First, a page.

Converse

Diversity & Inclusion

Converse United: Veterans Network

male employee

Q&A with Sean V., Assistant General Counsel

How long have you been at Converse?
I’ve been in the Nike family ten years, and exclusively Converse for five. Previously I was with a defense contractor and a law firm. And before that, I was an infantry officer in the Marine Corps, active duty from 1989 to 1993.

So what led you from defense to consumer products?
I was training for a marathon and went to the Nike website to find sneakers with forefoot cushioning. And then I explored the jobs section and stumbled upon a legal role here in New England. I said to my wife, “They're describing ME.” And she’s like, “Yeah, that's weird. You’ve got to apply for that.”

What’s the purpose of the Veteran’s Network at Converse?
We're a networking group and a two-way window. Employees see what the military does, and military personnel see what Converse is all about. We’re not rah-rah, pro-military from a policy standpoint, we just want to raise awareness, like observing Veterans’ Day. Even though only six or seven employees in a building of 700 people have served active duty, 95 percent of us have some connection to the military through friends or family members. It’s neat to see how connected Americans are to the military, and Converse is a cross-section of that population.

So what kind of events does the Network do?
This year we did a flag planting at the Boston Commons. And we hosted the US Navy War College to help their international officers learn about American companies and our business practices. We had 55 officers from 52 countries walking around the building in their dress whites. It was pretty awesome. Oddly enough, our WHQ was originally built by the Submarine Signals Company in 1908, the same year Converse was founded, so it opened up a conversation about the history of the Navy and Converse and our connection to the military in WWII and Vietnam, and even what Navy Seals like in footwear today. That was a fun event, and we hope to do it every year now.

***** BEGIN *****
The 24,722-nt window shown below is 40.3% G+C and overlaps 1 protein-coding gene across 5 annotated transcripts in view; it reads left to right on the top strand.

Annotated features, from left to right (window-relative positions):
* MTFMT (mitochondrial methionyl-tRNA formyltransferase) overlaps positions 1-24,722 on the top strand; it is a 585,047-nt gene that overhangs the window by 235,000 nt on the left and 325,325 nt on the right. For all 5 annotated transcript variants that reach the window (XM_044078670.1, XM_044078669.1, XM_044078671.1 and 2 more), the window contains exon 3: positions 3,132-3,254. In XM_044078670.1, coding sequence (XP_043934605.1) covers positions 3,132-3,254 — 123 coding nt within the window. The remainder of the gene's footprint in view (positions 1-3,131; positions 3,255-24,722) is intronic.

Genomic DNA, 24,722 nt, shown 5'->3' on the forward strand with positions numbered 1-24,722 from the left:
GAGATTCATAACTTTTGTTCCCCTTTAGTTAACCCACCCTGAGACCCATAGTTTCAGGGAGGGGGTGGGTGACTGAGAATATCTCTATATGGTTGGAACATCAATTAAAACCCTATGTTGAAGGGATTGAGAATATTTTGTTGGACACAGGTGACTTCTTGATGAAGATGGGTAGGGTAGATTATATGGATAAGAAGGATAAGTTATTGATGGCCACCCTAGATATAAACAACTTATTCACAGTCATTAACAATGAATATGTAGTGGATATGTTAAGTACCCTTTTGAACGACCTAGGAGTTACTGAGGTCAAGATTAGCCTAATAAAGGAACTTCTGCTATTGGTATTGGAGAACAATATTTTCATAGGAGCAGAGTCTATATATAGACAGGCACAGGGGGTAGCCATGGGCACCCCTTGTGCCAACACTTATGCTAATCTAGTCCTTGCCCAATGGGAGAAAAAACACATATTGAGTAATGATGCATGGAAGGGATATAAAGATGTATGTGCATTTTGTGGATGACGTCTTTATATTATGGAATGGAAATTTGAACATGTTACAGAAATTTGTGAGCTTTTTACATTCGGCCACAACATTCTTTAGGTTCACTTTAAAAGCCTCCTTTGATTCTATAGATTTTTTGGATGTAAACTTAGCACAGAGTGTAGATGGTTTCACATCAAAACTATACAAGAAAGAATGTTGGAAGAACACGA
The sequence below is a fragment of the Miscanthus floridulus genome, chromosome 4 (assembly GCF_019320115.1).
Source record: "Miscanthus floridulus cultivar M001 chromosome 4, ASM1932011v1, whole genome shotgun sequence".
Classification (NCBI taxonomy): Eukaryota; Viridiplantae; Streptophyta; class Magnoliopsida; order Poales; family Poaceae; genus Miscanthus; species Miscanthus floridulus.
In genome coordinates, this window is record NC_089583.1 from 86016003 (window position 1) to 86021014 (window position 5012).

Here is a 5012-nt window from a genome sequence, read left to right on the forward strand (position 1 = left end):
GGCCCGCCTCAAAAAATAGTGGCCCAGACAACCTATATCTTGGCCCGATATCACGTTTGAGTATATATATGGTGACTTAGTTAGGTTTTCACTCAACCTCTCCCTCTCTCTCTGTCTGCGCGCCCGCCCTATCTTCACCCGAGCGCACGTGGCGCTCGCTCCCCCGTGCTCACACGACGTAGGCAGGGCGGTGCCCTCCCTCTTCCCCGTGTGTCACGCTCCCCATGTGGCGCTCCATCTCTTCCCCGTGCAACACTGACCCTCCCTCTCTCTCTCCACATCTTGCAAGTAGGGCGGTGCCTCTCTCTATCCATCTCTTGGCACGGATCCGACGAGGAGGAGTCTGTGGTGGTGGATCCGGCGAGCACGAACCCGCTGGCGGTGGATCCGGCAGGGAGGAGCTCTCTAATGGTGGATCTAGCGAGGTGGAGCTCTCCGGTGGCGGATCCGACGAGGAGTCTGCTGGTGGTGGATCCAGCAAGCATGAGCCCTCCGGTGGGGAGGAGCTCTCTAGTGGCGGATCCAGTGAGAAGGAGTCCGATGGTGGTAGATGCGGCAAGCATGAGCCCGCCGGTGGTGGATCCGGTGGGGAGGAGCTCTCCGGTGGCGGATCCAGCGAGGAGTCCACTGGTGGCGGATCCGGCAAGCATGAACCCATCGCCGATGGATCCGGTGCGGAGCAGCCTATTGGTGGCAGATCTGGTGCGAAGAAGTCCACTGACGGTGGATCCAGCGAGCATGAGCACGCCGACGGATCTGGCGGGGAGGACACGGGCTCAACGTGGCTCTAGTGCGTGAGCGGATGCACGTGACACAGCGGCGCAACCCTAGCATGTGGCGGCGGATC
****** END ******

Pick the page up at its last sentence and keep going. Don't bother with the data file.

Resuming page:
Why should companies hire veterans?
That’s what I help HR to understand. For example, we don’t need machine gunners at Converse. But someone who can work in a high-stress environment, who can train people in very technical fields, who’s used to a very high degree of operational discipline, if they can push through difficult circumstances and manage a particular program, and lead small or large teams, these are very practical skill sets and demonstrated leadership that apply anywhere. It's about appreciating the intangibles you get when you hire a veteran.

How would say Converse is different than Nike?
We wear many, many hats, and we're also all located in one building, so people don’t have to email, they come to your door. And it's really fun when I can take a lesson learned at Converse, where we can move a bit more nimbly and take risks at a smaller scale, and be sort of an experiential petri dish and tell NIke, “Okay try this but be aware of A, B, and C,” or, “Don't even think about it.”

What's the most Converse experience you’ve had so far?
I'm not really impressed by celebrities. But Dr. J. came in last year as part of our Diversity Networks launch and I was thinking back to all the highlight reels I saw as a boy, and I was just awestruck. I thought I could handle it, but nope, I was a little kid again. It was fun to feel that emotion and I think this is what Nike and Converse aspire to with their marketing and products. At lunch, the seat next to him was open and I said, “Mr. Erving, I'm taking this seat,” and he's like, “Please do, but only if you call me Doc.” He signed a sneaker for my son. It was so fun being in the room with this guy. That was a really memorable thing that would never happen outside of these four walls. It was a really Converse moment.

If you could describe Converse in one statement, what would you say?
It’s exciting—it’s not work!” I live in Maine, so I have a really long commute. When I describe it to people they say, “You're insane.” Like, normal people don't do that. But they do if they have an opportunity to work here. It's just so much fun. And how many places can you say that about?